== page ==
Given the overall success of the NBA Bubble in Orlando, Florida to finish out the 2019-2020 season, it made a lot of sense in September when word got out that ESPN was moving 10 early-season college basketball tournaments to Orlando as well in order to minimize COVID-19 concerns and cut overall costs.

The Champions Classic, Charleston Classic, Myrtle Beach Invitational, NIT Season Tip-Off, Wooden Legacy, Orlando Invitational, Jimmy V Classic, and Diamond Head Classic were all expected to move to the ESPN Wide World of Sports property at Walt Disney World, a perfectly realized effort of corporate synergy. Plus, some of the biggest names in college basketball would be involved, including Duke, Michigan State, Kansas, Kentucky, Georgetown, UCLA, Virginia, Gonzaga, and more.

The TV schedule for all of these games sounds daunting, if not exciting, for college basketball fans. Games are currently scheduled to begin on November 25 and these tournaments would overlap over the course of two weeks. With so many games to play, it was noted that “up to three games going on at once” was a distinct possibility, making it a potential boon for ESPN’s networks and streaming service.

However, CBS Sports Senior writer and college hoops analyst Matt Norlander took to Twitter on Sunday with a thread that cast plenty of doubt on most, if not all, of these tournaments happening here. Per Norlander’s sources, “widespread concern is quickly escalating over the stability — if not survival — of every Orlando-based ESPN event.”

At the heart of the issue for most schools, per Norlander, is Disney’s COVID-19 protocols that come with the Orlando event. As every school has its own protocols in place, moving to a different system could create confusion as well as a lack of flexibility, not to mention concerns over liability if a coach or player tests positive for COVID-19 while in the bubble.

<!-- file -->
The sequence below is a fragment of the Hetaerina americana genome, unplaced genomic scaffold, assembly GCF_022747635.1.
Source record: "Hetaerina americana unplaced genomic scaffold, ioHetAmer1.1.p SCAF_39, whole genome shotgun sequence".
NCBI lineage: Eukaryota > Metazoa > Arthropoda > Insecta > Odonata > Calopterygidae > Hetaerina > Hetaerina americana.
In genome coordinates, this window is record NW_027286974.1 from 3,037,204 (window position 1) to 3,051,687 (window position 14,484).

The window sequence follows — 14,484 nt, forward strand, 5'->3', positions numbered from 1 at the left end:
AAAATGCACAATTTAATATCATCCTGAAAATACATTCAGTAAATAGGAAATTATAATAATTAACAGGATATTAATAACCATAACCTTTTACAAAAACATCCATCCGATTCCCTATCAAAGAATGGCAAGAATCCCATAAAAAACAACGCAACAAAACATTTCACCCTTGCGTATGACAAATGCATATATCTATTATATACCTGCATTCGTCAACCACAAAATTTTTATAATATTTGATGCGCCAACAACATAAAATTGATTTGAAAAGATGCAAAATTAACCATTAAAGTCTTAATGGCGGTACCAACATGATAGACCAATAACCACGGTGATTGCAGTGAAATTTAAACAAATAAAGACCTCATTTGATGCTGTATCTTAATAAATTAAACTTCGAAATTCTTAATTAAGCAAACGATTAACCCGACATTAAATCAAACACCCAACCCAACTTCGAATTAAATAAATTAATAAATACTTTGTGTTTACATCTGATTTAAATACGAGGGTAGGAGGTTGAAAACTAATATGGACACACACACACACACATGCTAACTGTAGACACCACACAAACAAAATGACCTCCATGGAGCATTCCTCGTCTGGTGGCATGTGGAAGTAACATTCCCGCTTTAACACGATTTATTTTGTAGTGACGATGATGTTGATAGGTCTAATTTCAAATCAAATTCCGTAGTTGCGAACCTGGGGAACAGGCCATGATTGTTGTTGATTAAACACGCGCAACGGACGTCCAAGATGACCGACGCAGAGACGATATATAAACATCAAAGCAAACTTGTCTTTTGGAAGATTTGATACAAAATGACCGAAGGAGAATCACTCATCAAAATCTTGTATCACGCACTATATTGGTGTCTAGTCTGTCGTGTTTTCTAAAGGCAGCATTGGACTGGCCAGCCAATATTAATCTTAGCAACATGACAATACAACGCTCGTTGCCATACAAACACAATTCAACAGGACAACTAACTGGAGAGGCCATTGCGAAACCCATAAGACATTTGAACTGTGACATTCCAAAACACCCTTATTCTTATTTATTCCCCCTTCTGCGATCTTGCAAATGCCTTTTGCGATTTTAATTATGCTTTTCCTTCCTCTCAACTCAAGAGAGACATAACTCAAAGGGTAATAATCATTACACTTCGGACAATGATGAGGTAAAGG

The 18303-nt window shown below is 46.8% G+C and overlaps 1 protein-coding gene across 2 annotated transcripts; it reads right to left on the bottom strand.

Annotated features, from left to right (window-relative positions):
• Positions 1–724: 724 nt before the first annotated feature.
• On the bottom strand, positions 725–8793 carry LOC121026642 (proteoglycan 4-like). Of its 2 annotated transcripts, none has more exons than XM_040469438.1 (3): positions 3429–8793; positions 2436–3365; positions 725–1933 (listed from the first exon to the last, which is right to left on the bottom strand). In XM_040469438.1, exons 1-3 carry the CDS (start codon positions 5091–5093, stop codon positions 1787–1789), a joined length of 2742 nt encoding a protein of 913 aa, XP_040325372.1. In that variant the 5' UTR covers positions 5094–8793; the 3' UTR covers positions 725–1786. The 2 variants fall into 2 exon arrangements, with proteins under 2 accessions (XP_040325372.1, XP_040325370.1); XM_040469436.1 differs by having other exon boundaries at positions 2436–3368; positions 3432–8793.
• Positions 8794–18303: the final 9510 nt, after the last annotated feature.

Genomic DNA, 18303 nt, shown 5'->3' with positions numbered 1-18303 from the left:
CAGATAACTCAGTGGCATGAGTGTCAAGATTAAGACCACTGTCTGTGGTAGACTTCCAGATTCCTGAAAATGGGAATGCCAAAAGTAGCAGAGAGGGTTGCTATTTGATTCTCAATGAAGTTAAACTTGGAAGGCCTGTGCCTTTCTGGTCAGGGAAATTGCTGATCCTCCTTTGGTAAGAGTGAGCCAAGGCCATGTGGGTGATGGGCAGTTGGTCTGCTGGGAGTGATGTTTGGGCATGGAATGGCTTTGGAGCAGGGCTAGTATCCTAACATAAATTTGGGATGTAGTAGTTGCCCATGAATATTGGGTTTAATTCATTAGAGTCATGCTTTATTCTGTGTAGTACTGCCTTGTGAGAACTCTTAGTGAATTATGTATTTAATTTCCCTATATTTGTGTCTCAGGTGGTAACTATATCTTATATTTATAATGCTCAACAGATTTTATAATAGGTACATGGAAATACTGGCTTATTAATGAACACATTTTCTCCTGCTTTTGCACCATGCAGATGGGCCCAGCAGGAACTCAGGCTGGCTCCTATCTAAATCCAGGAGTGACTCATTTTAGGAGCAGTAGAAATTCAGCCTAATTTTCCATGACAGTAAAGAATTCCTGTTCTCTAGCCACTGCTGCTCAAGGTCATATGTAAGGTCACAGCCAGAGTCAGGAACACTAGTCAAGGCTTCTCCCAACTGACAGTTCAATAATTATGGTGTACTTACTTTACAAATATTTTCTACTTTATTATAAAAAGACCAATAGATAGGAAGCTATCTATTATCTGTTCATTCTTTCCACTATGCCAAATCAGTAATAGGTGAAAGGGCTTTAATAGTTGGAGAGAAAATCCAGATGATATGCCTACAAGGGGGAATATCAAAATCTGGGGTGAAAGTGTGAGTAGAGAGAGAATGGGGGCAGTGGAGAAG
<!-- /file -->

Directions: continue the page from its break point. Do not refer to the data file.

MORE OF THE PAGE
“One rule: if someone in your traveling party tests positive for COVID, you have to be quarantined in Orlando for 14 days at the team’s expense…Anyone who is 91 days or more removed from a positive COVID test has to be tested again…The Big 12 and SEC have not committed to the 90-day CDC rule yet, per sources.”

You can see where this creates a lot of liability issues for the schools. If a player tests positive, that means they’re going to have to remain in the bubble for an additional two weeks, which not only affects their ability to play beyond the bubble but likely balloons costs. As many of these schools have other games scheduled around these tournaments, they’re being asked to be responsible to ESPN and Disney in a way that might not be worth their time or potential headaches, especially if they can’t control the testing process as they have been.

According to Norlander, many of the schools involved are reportedly reaching out to other Florida schools as back-up options if the tournament doesn’t happen or they end up backing out over the concerns. Some schools are even reportedly speaking to one another about just playing games on their own and, per Norlander, two big names have already decided to opt-out but haven’t announced it yet.

Those schools are not, apparently, Kentucky, Duke, Kansas, or Michigan State, all of whom will play in the Champions Classic, no matter how it happens.

Norlander adds that it remains possible that ESPN could just move some or all of these tournaments out of Disney altogether (which probably wouldn’t sit well with the mouse folks), but that feels relatively unlikely.

We can expect to hear a lot more about this in the week ahead as we’re literally weeks away from when the college basketball season is set to start. If these dominoes do fall as Norlander lays them out, it’s unclear how that will affect ESPN’s college basketball inventory over that time. We’d have to imagine a lot of contingency plans are being put into place and will continue to do so as certain schools make decisions to opt-out or change schedules.

[Matt Norlander]

About Sean Keeley

Along with writing for Awful Announcing and The Comeback, Sean is the Editorial Strategy Director for Comeback Media. Previously, he created the Syracuse blog Troy Nunes Is An Absolute Magician and wrote 'How To Grow An Orange: The Right Way to Brainwash Your Child Into Rooting for Syracuse.' He has also written non-Syracuse-related things for SB Nation, Curbed, and other outlets. He currently lives in Seattle where he is complaining about bagels. Send tips/comments/complaints to